Credit Rating Agencies May Take the Fall But Who Else is to Blame?
It looks as if the three major agencies that rate Wall Street securities will wind up taking the fall for the wise guys who bilked investors of trillions through phony mortgage-based bonds. The agencies face massive litigation – even their own shareholders are suing them – and law enforcement officials are investigating them.
On PBS last night, former employees of Standard & Poor’s accused their employers of pressuring them to churn out ratings without the necessary data because the agency was making as much as $250,000 on a single deal (at about 20 deals a day). Because the mortgage securities were new and different (if you don’t already know how they were created, I won’t bore you with the incredibly complicated details), there was no track record to use in figuring out just how much risk was involved. So the agencies got some math geniuses to create “models.” Now, you and I know that higher mathematics is basically hocus-pocus, so it’s no surprise that the mathematical models gave the highest possible ratings to securities that weren’t worth the paper they were printed on.
The triple-A ratings lured such normally cautious investors as pension and retirement funds – and even countries such as Iceland (photo of Akureyri, Iceland at right). The securities were valued on the basic premise that real estate prices would always go up, and when the American housing bubble burst, the securities became worthless. Too bad for investors like Iceland who were stuck with bundles of “toxic” investments. A gleam of hope appeared momentarily when Treasury Secretary Hank Paulson talked Congress into giving him seven hundred billion dollars to buy up the “toxic” paper, but that quickly vanished when Paulson changed his mind and started distributing the money to his pals in the banking industry. Paulson also snuffed out any hope that the securities might one day regain some value by announcing he won’t take steps to prevent home foreclosures.
That set off a self-sustaining downward spiral: Prices of mortgage securities collapsed; bank equity shrunk; banks, with less equity capital, were forced to reduce all types of credit; financing, especially for residential mortgages, became harder to get; home prices plunged even lower; and mortgage securities became even more worthless (so that bank equity shrunk some more, etc.)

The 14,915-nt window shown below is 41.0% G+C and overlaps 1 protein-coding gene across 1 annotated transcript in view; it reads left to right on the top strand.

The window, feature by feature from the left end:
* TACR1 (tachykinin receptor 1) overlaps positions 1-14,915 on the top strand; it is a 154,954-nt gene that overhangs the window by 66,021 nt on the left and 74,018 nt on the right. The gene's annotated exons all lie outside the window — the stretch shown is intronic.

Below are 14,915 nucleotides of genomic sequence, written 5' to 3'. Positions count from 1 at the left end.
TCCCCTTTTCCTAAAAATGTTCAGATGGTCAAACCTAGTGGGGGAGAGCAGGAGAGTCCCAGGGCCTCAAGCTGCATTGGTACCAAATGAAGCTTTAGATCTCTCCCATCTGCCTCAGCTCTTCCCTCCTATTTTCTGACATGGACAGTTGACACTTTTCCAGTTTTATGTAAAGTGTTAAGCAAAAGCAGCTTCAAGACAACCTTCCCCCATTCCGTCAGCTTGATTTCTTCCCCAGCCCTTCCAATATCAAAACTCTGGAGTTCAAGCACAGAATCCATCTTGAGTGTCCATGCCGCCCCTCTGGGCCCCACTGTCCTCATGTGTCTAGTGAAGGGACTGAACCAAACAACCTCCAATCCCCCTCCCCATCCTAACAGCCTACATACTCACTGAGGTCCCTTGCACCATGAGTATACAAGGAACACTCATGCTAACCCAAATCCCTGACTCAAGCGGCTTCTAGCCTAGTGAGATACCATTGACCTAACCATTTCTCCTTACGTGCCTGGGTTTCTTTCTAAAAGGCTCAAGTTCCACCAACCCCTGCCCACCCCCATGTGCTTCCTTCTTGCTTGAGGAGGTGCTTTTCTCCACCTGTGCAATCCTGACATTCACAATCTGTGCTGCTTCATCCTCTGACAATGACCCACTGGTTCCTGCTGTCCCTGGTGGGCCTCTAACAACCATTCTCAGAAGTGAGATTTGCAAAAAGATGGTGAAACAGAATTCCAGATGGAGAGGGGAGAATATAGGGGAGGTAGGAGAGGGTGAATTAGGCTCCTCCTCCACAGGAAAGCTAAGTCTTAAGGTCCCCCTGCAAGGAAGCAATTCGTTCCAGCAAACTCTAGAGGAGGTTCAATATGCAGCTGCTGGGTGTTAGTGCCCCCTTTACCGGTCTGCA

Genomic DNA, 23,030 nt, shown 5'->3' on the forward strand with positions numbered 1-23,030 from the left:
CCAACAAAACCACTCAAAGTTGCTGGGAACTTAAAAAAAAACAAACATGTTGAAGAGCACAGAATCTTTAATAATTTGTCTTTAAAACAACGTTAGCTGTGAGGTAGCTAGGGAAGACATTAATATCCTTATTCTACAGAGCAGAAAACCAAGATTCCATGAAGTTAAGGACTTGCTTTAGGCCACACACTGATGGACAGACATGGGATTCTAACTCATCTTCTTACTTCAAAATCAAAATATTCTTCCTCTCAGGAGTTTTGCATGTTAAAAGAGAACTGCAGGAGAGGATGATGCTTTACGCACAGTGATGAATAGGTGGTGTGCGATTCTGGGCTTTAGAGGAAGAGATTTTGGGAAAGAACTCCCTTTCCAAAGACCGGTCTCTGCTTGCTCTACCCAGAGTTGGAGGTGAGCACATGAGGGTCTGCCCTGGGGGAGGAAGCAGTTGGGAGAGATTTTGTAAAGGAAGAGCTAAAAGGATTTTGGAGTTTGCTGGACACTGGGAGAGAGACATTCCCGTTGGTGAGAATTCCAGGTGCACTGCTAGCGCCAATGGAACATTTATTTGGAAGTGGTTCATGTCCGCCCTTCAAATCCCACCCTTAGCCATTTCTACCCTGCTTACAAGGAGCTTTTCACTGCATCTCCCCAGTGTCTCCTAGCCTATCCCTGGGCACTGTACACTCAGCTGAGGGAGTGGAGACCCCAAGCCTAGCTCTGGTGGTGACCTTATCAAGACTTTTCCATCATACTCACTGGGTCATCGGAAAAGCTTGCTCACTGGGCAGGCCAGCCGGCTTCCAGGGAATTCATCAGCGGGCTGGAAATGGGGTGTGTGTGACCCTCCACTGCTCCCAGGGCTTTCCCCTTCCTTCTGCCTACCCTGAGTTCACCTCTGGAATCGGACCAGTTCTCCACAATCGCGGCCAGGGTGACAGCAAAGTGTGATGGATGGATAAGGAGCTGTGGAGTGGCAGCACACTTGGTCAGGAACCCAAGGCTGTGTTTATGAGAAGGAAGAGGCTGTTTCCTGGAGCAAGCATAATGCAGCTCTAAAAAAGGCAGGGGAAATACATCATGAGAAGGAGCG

Paulson had attempted to address this problem by taking the money Congress gave him to buy up “toxic” mortgage securities and handing it to selected banks as “loans” (forgivable and otherwise) and “investments” (buying preferred shares at hugely inflated prices). When that didn’t work, he sort of said, oh what the hell, let Obama handle it, and disappeared from view. President Bush, meanwhile, is attending the Asia Pacific Economic Cooperation forum in Peru (where the Bush-era CIA used to help the government shoot down innocent airplanes because they thought they might belong to drug smugglers, remember? A U.S. missionary and her infant daughter were among the victims.)
Obama, of course, has no authority until noon on Jan. 20, so there’s not a whole lot he can do. He did about the only thing he could under the circumstances, announcing he would name his economic team on Monday. This gave Wall Street a (momentary?) shot in the arm. The Dow Jones stock index soared nearly 500 points when the team members’ names were “leaked” Friday.
Anyway, back to the credit rating agencies… The top bosses of Standard & Poor’s, Moody’s Investors Service and Fitch Ratings (from left in photo, Fitch Ratings’ Stephen Joynt, Moody’s Raymond W. McDaniel and Standard and Poor’s Deven Sharma) made about $80 million in a few months, so they shouldn’t complain about the heat they’re taking. But what about the government regulators who did not regulate them? What about the whiz-kids who made hundreds of millions (each) by stitching together those phony securities? What about Paulson and his high-powered staff (mostly Goldman Sachs alumni) who bungled the bailout? Is anyone going to investigate them? And what about the politicians (like Phil Gramm) who dismantled the government safeguards that might have prevented the disaster?
And was there anyone else? I can’t believe that so many people could be so incompetent, all at the same time, to make such a colossal mess. Could there be a mastermind somewhere coordinating the collapse in order to collect the billions that fall through the cracks? (So call me a conspiracy nut… but what if I’m right?)
UPDATE: (Nov. 26, 2008) “I tend to look at these final days as the BushCo crooks holding their final heist, taking advantage of the fact that something must be done immediately to keep the economy from hurling into a ditch. They have the ability to impede anything from happening, and they’re holding us all hostage and demanding the right to steal as the price of their acquiescence.” – Jane Hamsher, writing in the Huffington Post.